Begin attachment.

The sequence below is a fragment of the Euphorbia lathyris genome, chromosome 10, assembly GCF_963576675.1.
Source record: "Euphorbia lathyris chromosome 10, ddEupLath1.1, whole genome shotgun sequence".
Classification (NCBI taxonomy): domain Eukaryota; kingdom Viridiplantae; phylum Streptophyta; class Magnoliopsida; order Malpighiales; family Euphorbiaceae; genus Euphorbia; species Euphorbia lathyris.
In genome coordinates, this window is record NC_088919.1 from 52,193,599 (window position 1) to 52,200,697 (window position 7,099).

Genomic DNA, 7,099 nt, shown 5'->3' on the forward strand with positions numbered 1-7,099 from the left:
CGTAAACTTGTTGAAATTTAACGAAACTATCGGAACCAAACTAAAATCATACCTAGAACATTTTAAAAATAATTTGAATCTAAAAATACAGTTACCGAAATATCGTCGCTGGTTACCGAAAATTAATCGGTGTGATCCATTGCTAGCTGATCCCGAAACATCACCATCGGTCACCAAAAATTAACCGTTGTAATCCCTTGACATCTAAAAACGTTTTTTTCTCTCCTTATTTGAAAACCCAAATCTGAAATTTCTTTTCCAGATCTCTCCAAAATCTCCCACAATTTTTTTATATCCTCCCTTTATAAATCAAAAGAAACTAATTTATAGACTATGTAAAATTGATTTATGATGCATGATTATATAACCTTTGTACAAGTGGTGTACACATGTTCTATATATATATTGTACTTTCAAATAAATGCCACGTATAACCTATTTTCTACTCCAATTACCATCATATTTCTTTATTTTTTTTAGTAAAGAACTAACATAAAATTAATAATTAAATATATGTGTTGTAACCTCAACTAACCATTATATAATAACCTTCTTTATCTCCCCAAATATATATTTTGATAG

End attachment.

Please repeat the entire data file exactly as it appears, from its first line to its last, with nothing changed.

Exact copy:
The sequence below is a fragment of the Euphorbia lathyris genome, chromosome 10, assembly GCF_963576675.1.
Source record: "Euphorbia lathyris chromosome 10, ddEupLath1.1, whole genome shotgun sequence".
Classification (NCBI taxonomy): domain Eukaryota; kingdom Viridiplantae; phylum Streptophyta; class Magnoliopsida; order Malpighiales; family Euphorbiaceae; genus Euphorbia; species Euphorbia lathyris.
In genome coordinates, this window is record NC_088919.1 from 52,193,599 (window position 1) to 52,200,697 (window position 7,099).

Genomic DNA, 7,099 nt, shown 5'->3' on the forward strand with positions numbered 1-7,099 from the left:
CGTAAACTTGTTGAAATTTAACGAAACTATCGGAACCAAACTAAAATCATACCTAGAACATTTTAAAAATAATTTGAATCTAAAAATACAGTTACCGAAATATCGTCGCTGGTTACCGAAAATTAATCGGTGTGATCCATTGCTAGCTGATCCCGAAACATCACCATCGGTCACCAAAAATTAACCGTTGTAATCCCTTGACATCTAAAAACGTTTTTTTCTCTCCTTATTTGAAAACCCAAATCTGAAATTTCTTTTCCAGATCTCTCCAAAATCTCCCACAATTTTTTTATATCCTCCCTTTATAAATCAAAAGAAACTAATTTATAGACTATGTAAAATTGATTTATGATGCATGATTATATAACCTTTGTACAAGTGGTGTACACATGTTCTATATATATATTGTACTTTCAAATAAATGCCACGTATAACCTATTTTCTACTCCAATTACCATCATATTTCTTTATTTTTTTTAGTAAAGAACTAACATAAAATTAATAATTAAATATATGTGTTGTAACCTCAACTAACCATTATATAATAACCTTCTTTATCTCCCCAAATATATATTTTGATAG